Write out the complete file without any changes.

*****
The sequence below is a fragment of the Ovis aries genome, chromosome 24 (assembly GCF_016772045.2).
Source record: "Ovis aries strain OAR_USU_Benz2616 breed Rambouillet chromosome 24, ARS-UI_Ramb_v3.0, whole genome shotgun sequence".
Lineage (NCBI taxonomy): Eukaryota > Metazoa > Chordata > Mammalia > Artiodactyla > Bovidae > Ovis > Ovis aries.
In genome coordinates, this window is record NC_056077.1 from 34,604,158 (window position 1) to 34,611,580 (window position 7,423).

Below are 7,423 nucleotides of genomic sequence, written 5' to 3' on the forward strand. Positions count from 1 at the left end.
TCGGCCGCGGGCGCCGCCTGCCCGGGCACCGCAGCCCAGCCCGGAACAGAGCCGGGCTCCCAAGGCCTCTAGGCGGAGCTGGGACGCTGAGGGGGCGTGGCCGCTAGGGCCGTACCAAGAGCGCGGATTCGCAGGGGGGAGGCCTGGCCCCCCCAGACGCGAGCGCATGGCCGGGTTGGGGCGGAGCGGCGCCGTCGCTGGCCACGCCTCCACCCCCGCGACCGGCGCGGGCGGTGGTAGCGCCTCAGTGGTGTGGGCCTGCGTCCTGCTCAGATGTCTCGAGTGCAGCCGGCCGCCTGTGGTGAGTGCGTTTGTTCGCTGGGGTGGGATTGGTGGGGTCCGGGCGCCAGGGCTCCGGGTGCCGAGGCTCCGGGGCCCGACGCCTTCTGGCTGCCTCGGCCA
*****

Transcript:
The sequence below is a fragment of the Ovis aries genome, chromosome 24 (assembly GCF_016772045.2).
Source record: "Ovis aries strain OAR_USU_Benz2616 breed Rambouillet chromosome 24, ARS-UI_Ramb_v3.0, whole genome shotgun sequence".
Lineage (NCBI taxonomy): Eukaryota > Metazoa > Chordata > Mammalia > Artiodactyla > Bovidae > Ovis > Ovis aries.
In genome coordinates, this window is record NC_056077.1 from 34,604,158 (window position 1) to 34,611,580 (window position 7,423).

Below are 7,423 nucleotides of genomic sequence, written 5' to 3' on the forward strand. Positions count from 1 at the left end.
TCGGCCGCGGGCGCCGCCTGCCCGGGCACCGCAGCCCAGCCCGGAACAGAGCCGGGCTCCCAAGGCCTCTAGGCGGAGCTGGGACGCTGAGGGGGCGTGGCCGCTAGGGCCGTACCAAGAGCGCGGATTCGCAGGGGGGAGGCCTGGCCCCCCCAGACGCGAGCGCATGGCCGGGTTGGGGCGGAGCGGCGCCGTCGCTGGCCACGCCTCCACCCCCGCGACCGGCGCGGGCGGTGGTAGCGCCTCAGTGGTGTGGGCCTGCGTCCTGCTCAGATGTCTCGAGTGCAGCCGGCCGCCTGTGGTGAGTGCGTTTGTTCGCTGGGGTGGGATTGGTGGGGTCCGGGCGCCAGGGCTCCGGGTGCCGAGGCTCCGGGGCCCGACGCCTTCTGGCTGCCTCGGCCA